National University of Singapore

Where to Live?

Moving to a new town can be difficult. Finding a good place to live which is close to everything you’re interested in is important. However, since you’re a great programmer, you know that you can solve this problem with an algorithm.

Everything in your virtualized town is laid out on a grid, so every place lies on an integer coordinate grid. You’ll be given a list of coordinates of the places you are interested in in the town, and you need to choose a place to live on the grid. Your program should find the grid location that minimizes the average straight-line squared distance to every place you are interested in (squared distance so that you won’t be too far from any one location).

You can live anywhere on the grid, even if something already exists where you want to live (buildings can always be built taller to accommodate you).


Input consists of a list of up to $100$ descriptions for towns you are considering moving to. Each town description starts with a line containing $1 \leq n \leq 1\, 000$, the number of locations you’re interested in. The next $n$ lines each contain two space-separated integer coordinates $x$ and $y$, each in the range $[0, 1\, 000]$. No location is repeated within a town. Input ends when $n$ is $0$.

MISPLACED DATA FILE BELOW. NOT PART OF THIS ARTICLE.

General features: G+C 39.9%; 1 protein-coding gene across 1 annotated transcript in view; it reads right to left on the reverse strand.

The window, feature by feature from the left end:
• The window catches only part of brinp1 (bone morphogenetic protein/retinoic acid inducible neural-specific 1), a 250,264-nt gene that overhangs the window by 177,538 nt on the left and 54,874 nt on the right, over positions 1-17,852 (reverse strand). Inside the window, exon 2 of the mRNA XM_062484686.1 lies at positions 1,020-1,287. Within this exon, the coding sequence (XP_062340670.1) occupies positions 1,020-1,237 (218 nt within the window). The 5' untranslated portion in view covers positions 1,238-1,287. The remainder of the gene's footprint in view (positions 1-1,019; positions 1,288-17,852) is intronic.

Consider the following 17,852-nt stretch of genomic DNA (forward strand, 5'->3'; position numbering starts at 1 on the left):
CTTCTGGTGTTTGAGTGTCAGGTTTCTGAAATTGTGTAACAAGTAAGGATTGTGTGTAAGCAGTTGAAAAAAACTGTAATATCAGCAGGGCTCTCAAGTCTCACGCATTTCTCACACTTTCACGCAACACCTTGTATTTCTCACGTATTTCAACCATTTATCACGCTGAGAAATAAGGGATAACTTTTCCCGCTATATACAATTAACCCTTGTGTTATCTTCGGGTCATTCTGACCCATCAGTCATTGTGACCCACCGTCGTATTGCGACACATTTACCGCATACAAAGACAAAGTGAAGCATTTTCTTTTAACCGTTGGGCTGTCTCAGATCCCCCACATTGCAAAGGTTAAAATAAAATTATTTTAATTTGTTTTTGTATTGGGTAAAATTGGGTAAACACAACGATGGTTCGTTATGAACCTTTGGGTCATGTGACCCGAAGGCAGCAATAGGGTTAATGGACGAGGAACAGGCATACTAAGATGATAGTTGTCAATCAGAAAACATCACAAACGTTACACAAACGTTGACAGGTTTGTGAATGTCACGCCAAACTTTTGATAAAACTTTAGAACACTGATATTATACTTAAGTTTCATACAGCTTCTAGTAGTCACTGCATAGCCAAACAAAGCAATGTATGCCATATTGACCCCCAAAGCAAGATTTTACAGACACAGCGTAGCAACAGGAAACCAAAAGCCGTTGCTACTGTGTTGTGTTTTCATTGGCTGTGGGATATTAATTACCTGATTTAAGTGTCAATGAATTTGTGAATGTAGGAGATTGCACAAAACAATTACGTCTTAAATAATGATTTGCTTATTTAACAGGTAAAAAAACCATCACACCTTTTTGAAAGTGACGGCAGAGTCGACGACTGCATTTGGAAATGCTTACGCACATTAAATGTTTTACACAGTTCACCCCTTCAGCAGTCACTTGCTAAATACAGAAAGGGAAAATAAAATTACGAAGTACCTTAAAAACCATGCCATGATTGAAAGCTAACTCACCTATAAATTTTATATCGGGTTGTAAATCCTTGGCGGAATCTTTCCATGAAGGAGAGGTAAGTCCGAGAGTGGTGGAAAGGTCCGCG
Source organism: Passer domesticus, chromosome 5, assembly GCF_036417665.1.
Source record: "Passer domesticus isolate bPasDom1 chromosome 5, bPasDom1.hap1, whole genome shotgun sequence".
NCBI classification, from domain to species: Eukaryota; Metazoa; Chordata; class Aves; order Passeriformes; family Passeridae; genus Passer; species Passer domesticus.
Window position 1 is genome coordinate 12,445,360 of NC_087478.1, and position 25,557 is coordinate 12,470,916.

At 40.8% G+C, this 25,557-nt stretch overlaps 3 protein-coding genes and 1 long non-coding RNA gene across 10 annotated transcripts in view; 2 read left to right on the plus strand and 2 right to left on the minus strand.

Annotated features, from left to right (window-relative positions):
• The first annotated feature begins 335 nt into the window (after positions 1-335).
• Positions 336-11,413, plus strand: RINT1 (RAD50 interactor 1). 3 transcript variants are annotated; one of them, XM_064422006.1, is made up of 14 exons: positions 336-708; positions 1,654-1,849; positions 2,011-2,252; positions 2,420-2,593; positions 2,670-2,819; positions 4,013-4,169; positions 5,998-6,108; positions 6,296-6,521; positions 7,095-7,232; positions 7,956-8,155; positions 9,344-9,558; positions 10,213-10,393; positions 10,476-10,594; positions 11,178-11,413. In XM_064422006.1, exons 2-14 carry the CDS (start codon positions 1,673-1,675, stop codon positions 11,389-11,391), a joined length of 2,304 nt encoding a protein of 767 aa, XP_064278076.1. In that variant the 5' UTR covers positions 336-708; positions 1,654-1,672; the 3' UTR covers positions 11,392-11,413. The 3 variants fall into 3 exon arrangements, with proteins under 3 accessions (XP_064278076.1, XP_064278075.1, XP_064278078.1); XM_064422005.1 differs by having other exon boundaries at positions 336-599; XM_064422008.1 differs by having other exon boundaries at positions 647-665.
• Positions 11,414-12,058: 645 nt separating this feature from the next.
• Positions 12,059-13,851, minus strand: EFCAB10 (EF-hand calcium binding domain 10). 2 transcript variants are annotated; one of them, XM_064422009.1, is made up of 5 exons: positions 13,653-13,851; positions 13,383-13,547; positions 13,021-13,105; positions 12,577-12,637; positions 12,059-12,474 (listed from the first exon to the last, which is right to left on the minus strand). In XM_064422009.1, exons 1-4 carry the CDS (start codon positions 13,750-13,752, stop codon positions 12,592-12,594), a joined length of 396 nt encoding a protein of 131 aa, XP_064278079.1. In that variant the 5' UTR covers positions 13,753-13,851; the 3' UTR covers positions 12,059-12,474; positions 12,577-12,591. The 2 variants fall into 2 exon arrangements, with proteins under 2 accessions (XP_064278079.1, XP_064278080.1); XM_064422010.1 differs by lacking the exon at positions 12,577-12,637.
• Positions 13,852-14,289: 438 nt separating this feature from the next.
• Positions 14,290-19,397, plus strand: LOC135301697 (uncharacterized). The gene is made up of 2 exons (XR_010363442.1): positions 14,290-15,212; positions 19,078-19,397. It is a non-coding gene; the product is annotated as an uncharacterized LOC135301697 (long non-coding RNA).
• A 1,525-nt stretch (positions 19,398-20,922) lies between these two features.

For each town, print the location you want to live on the grid. If the best location is not exactly on a grid point, choose the grid point closest to the best location. Break ties by choosing the point that has the smallest $x$ coordinate and then the smallest $y$ coordinate.

Sample Input 1 Sample Output 1
82 25
25 16
97 59
38 38
15 21
51 13
33 2
8 46
64 25
13 40
39 75
17 42
14 6
3 43
51 32
27 32